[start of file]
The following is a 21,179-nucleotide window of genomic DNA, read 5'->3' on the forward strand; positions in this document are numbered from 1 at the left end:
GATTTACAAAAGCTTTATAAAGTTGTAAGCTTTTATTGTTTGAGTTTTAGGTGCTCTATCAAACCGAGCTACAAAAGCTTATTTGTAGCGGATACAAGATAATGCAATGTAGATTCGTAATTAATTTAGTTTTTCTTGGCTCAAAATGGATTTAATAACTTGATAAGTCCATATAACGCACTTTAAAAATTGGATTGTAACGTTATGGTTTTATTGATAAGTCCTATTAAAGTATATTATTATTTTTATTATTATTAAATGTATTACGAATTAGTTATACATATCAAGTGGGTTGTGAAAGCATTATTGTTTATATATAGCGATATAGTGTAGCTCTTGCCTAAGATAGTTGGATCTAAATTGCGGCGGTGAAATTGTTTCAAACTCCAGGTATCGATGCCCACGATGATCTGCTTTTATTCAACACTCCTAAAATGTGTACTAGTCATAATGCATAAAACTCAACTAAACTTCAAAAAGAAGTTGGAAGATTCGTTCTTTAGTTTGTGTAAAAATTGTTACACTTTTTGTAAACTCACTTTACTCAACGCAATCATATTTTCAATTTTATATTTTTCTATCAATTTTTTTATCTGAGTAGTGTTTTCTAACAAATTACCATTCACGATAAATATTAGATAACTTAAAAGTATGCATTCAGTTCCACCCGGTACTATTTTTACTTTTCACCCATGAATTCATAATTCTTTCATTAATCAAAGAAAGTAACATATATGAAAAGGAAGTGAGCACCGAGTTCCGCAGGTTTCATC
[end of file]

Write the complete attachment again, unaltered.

The following is a 21,179-nucleotide window of genomic DNA, read 5'->3' on the forward strand; positions in this document are numbered from 1 at the left end:
GATTTACAAAAGCTTTATAAAGTTGTAAGCTTTTATTGTTTGAGTTTTAGGTGCTCTATCAAACCGAGCTACAAAAGCTTATTTGTAGCGGATACAAGATAATGCAATGTAGATTCGTAATTAATTTAGTTTTTCTTGGCTCAAAATGGATTTAATAACTTGATAAGTCCATATAACGCACTTTAAAAATTGGATTGTAACGTTATGGTTTTATTGATAAGTCCTATTAAAGTATATTATTATTTTTATTATTATTAAATGTATTACGAATTAGTTATACATATCAAGTGGGTTGTGAAAGCATTATTGTTTATATATAGCGATATAGTGTAGCTCTTGCCTAAGATAGTTGGATCTAAATTGCGGCGGTGAAATTGTTTCAAACTCCAGGTATCGATGCCCACGATGATCTGCTTTTATTCAACACTCCTAAAATGTGTACTAGTCATAATGCATAAAACTCAACTAAACTTCAAAAAGAAGTTGGAAGATTCGTTCTTTAGTTTGTGTAAAAATTGTTACACTTTTTGTAAACTCACTTTACTCAACGCAATCATATTTTCAATTTTATATTTTTCTATCAATTTTTTTATCTGAGTAGTGTTTTCTAACAAATTACCATTCACGATAAATATTAGATAACTTAAAAGTATGCATTCAGTTCCACCCGGTACTATTTTTACTTTTCACCCATGAATTCATAATTCTTTCATTAATCAAAGAAAGTAACATATATGAAAAGGAAGTGAGCACCGAGTTCCGCAGGTTTCATC